Indications and effectiveness of adult cochlear implantation at our hospital

Nobuko Yamamoto, Shujiro Minami, Chieko Enomoto, Hidetoshi Kato, Tatsuo Matsunaga, Fumihiro Itou, Rinako Endo, Yosuke Hashimoto, Naoaki Ishikawa, Kimitaka Kaga

Research output: Contribution to journalArticlepeer-review

1 Citation (Scopus)


In 2017, the criteria for adult cochlear implantation were revised by the Oto-Rhino-Laryngological Society Japan. Cases with average hearing levels of 70-90 dB and with speech recognition scores of ≤50% were added as candidates for cochlear implantation. We conducted a retrospective examination of the data of our patients with average hearing levels of ≤90 dB who underwent cochlear implantation, and discuss the new criteria. In this study, we analyzed the data of 68 patients over the age of 18 years who had undergone cochlear implantation at our hospital between 2008 and 2018. The subjects were divided into three groups : The "conventional criteria group," consisting of patients whose preoperative hearing data corresponded to the conventional criteria, the "new criteria group," consisting of patients who fulfilled the newly added criteria, and the "special case group," consisting of patients who did not fulfill either the conventional or the new criteria. For each group, we investigated the age at operation, age at onset, cause of the hearing loss and the CI-2004 score at the final visit. In the new criteria group, all the patients had post-lingual deafness, with progressive sensorineural hearing loss of unknown etiology accounting for the majority. The postoperative CI-2004 score was almost equal between the new criteria group and the conventional criteria group, whereas that in the special case group tended to be lower as compared to the scores in the other two groups. In the special case group, two patients who had good speech recognition scores of 45% and 70% in the contralateral ear did not use the cochlear implants during all waking hours. The patients with visual impairment tended to have better speech recognition performance as compared to those without visual impairment. This study suggested that the new criteria might shorten the duration of post..lingual progressive hearing loss of unknown etiology. The speech recognition performance in the patients who fulfilled the new criteria was equal to that in the patients who fulfilled the conventional criteria. Cochlear implantation for special cases such as auditory neuropathy and patients with visual impairment is effective, if we judge the candidates adequately by a comprehensive understanding about the patients. The postoperative speech recognition performance was limited in patients with a difference between the right and left hearing levels who received cochlear implantation on the side with the worse hearing.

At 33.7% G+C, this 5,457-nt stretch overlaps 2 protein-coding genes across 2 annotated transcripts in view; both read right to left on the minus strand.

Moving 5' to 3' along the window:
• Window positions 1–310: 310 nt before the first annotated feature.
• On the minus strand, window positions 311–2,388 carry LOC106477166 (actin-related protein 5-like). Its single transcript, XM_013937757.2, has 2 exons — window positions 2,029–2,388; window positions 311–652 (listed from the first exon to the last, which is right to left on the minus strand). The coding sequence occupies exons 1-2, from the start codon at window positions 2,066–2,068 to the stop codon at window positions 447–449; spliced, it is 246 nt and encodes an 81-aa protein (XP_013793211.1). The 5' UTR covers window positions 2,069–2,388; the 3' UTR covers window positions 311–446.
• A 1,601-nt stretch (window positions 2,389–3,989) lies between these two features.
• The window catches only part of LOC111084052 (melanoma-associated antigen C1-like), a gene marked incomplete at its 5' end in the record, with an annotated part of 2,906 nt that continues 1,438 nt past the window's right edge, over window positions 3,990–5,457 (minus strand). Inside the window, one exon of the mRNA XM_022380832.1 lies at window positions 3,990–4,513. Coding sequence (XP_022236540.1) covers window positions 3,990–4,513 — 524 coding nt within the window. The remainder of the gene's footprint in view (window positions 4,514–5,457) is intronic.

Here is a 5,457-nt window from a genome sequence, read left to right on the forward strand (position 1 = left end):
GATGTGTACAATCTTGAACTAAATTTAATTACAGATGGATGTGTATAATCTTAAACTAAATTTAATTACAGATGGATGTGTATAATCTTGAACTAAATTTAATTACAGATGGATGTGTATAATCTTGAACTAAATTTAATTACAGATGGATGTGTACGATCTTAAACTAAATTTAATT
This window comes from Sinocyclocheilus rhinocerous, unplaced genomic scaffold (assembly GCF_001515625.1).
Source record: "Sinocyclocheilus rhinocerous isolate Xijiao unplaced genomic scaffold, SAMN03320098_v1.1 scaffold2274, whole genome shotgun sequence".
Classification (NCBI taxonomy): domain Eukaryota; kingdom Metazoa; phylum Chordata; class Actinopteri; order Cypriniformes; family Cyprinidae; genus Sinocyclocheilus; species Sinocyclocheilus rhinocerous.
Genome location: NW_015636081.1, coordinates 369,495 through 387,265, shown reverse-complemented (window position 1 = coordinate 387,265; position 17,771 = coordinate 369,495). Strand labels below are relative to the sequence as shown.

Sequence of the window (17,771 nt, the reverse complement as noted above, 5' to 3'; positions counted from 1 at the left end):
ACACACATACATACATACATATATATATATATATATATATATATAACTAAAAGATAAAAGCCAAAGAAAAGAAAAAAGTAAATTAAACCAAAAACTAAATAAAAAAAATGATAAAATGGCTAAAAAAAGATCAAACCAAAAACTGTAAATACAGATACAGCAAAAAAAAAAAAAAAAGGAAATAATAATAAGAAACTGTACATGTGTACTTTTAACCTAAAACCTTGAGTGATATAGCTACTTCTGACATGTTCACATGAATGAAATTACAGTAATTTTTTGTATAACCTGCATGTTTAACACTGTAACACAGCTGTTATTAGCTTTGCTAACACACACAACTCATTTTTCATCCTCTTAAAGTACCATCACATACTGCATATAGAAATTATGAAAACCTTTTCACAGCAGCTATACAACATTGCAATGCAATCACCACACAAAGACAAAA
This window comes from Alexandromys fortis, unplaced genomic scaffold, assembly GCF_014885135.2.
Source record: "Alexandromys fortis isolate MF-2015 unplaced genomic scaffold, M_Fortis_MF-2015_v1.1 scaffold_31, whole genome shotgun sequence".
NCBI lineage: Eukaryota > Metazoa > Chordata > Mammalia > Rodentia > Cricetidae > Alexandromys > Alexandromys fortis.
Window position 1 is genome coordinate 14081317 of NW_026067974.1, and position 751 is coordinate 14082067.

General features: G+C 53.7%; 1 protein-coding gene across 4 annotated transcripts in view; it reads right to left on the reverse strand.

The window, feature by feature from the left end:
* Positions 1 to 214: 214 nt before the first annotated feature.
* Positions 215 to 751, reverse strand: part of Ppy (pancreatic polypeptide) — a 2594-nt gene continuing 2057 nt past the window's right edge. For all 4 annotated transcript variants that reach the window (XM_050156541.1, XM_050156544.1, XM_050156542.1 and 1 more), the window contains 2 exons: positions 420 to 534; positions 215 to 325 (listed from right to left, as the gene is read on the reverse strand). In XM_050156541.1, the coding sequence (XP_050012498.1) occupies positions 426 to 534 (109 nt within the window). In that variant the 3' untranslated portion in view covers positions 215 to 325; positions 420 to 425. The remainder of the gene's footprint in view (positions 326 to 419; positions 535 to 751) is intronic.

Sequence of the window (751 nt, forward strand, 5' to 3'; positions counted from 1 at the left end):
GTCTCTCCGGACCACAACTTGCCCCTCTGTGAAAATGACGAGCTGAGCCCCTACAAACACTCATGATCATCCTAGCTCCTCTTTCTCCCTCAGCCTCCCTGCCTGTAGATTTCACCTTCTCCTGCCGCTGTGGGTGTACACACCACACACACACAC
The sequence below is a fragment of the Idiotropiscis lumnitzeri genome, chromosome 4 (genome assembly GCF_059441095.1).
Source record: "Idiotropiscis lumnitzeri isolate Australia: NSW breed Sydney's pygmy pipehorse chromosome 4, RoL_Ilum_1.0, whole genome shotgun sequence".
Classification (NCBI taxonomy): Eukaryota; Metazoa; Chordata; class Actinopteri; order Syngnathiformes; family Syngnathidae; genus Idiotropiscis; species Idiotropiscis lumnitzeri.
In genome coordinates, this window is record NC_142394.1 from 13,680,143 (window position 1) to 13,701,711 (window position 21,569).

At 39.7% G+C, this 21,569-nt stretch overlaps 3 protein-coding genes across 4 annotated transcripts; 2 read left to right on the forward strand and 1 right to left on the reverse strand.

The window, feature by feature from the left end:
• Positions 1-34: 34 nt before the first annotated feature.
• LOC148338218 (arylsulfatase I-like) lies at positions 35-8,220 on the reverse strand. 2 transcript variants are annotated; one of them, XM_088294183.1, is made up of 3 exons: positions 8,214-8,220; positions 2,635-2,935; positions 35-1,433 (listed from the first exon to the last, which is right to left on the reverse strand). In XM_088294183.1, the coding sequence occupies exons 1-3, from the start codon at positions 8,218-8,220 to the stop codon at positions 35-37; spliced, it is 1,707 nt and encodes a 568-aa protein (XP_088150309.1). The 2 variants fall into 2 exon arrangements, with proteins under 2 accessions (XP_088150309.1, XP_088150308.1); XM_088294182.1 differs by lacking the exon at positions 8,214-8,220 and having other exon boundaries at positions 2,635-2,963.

Original languageEnglish
Pages (from-to)1118-1126
Number of pages9
JournalJournal of Otolaryngology of Japan
Issue number8
Publication statusPublished - 2019
Externally publishedYes


  • Adult
  • Cochlear implant
  • New criteria
  • Speech recognition ability

ASJC Scopus subject areas

  • Otorhinolaryngology


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